What happened to "We hold these truths to be self-evident, that all men are created equal, that they are endowed by their Creator with certain unalienable Rights, that among these are Life, Liberty and the pursuit of Happiness."? (Emphasis mine.) Granted that the Declaration of Independence isn't legally binding in the way that the Constitution is, there's still no way that you can square the "Constitutional guarantees only apply to citizens" doctrine with the fundamental principle of human rights.
I was just thinking. If your switch doesn't support this fancy stuff (first, what the heck are you doing, get a managed switch)
Exactly. You (the submitter) are aware that this is trivial on any enterprise switch, right? Often, it's not a direct capability to turn the port on and off at a specified time but it's effectively the same. For example, you might create an access list which drops all traffic on a port during a specified timeframe and passes everything outside it. The port is technically still enabled but since no traffic comes in or goes out, it might as well be shut down.
What's even worse is the somehow equivalence of "knowing some random fact" and "being smarter." Wikipedia makes it easier to be smarter, but it also makes it MUCH easier to believe you are smarted... but really you're just lazy.
Did you RTFA?
How many years before we have a brain interface to Google? You'd know everything. And its not crazy to think that soon after we'd find ourselves limited by how slow our brains process information. The obvious next step being to augment our brains, our thinking, and in the process - augment who we are. That's what our scientists will be working on then (and of course, are actually already working on).
NC headphones help but by themselves won't block out everything. Get some noise-cancelling headphones and play music - just don't play music you like. Find something you don't completely hate but that really doesn't float your boat. Something without vocals is preferable. You can grab all sorts of classical, big band, early jazz ensembles, etc. for free. It's not going to grab your attention and distract you like music you really like, but it will block out the sound around you. At least, that works for me. I use the trick for writing in public spaces.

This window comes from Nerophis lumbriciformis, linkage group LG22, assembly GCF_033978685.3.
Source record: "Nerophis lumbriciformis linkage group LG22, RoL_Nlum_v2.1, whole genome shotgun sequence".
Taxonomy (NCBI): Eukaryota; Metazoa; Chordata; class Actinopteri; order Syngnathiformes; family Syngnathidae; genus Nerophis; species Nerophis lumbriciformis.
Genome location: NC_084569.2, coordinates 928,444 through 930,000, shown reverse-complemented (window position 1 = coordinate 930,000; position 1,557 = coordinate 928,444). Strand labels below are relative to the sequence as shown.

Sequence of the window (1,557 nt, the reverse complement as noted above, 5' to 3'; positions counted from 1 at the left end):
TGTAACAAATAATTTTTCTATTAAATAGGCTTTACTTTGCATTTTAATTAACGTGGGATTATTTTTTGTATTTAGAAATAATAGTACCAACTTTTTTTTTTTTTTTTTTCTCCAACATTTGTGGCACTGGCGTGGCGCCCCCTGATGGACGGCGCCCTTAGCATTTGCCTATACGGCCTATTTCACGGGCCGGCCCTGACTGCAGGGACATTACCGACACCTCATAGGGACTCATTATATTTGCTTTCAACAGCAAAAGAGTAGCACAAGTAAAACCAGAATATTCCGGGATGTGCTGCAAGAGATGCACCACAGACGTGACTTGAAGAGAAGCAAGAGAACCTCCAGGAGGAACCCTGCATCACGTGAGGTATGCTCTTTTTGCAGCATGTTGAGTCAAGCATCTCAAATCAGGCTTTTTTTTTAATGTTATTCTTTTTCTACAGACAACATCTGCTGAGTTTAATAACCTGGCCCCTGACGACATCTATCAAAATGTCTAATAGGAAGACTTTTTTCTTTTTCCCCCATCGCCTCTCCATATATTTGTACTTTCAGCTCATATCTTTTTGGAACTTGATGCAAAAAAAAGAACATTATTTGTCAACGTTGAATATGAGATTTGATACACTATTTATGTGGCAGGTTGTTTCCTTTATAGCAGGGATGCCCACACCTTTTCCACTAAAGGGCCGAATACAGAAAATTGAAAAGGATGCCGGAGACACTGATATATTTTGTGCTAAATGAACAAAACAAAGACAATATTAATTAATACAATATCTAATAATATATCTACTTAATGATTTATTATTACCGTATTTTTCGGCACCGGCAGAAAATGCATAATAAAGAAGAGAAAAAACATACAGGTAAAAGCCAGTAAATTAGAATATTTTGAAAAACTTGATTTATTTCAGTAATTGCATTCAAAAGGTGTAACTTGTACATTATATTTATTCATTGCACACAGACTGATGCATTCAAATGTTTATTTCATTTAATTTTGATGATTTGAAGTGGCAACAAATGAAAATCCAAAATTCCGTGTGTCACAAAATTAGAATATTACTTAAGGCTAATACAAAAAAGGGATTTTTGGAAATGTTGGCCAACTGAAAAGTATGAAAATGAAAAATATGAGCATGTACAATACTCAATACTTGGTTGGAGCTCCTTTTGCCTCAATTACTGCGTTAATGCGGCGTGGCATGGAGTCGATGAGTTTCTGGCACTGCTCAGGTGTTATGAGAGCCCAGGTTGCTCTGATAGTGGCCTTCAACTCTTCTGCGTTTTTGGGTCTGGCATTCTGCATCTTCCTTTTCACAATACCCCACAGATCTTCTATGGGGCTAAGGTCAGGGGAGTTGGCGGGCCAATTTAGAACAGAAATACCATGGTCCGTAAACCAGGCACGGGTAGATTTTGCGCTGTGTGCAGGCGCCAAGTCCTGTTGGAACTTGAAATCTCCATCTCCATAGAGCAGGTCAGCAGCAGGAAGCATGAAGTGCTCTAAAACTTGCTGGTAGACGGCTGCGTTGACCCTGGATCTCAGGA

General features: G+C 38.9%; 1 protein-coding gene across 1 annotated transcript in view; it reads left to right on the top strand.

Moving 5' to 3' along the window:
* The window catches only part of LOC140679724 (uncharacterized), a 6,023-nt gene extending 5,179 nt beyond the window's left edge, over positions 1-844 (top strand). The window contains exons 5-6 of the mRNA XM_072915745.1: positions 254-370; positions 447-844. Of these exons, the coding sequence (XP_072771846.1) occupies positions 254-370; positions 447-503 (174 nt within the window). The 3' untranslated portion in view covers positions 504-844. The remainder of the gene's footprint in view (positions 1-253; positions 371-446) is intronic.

The talk was completely off-topic and couldn't possibly improve the environment of the conference.
And, of course, that opinion is the only one that matters, so it's OK to lie and use whatever other cheap, underhanded methods you can use to impose your perspective on everyone else, right? "Rape trigger" is a convenient tool because it shuts down all further conversation.
A: "Rape trigger!"
B: "But I
A: "What, do you support rape? What kind of sleazy, disgusting asshole are you?"
B: (slinks away)
Aside from the "this is a hack?" issue, get a headboard and clamp the tablet holder to that.
Except for Anathem, which has the most boring, uninteresting start to a book I've ever tried to read. After several attempts I've only made it a few chapters in.
To each his own and different strokes makes the world go 'round, etc. But I found the first half of Anathem incredibly good and the second half (once they left the Math) much less exciting. Part of that may be because I'm a fan and amateur student of philosophy.
The problem isn't whether or not it's "easy to use".
The problem is that it's designed to be easy to use on tablets and tablets are rubbish for doing real work. On desktop machines
That fails to explain why a three-year-old has no problems using it
Two things. First, a three year old doesn't have to unlearn years of expectations of a system acting a certain way. Second, what a three year old is trying to accomplish on a PC might be just slightly different from the purposes of a typical business user.
My advice? Do the responsible thing and stick it out until retirement or mortgage/kiddo's schooling is paid off, then take your walkabout.
You can also start looking for new opportunities but don't quit your day job until you have something solid lined up.
Are you tech skills solely limited to coding? Even if you can't get out of the IT field, you might try a different area. I retired from the Navy (I was an Electronic Technician) at age 39 and got a job as a Network Technician. I got my CCNA, which got my foot in the door. Within three years I'd been promoted to Network Engineer, and now, six years after retiring, I'm the Lead Site Engineer of a network with some 1200 devices and 15,000 users. It's still IT but it's very different from coding.
Not only is the cure worse than the disease, but the severity of the disease appears to be widely overstated: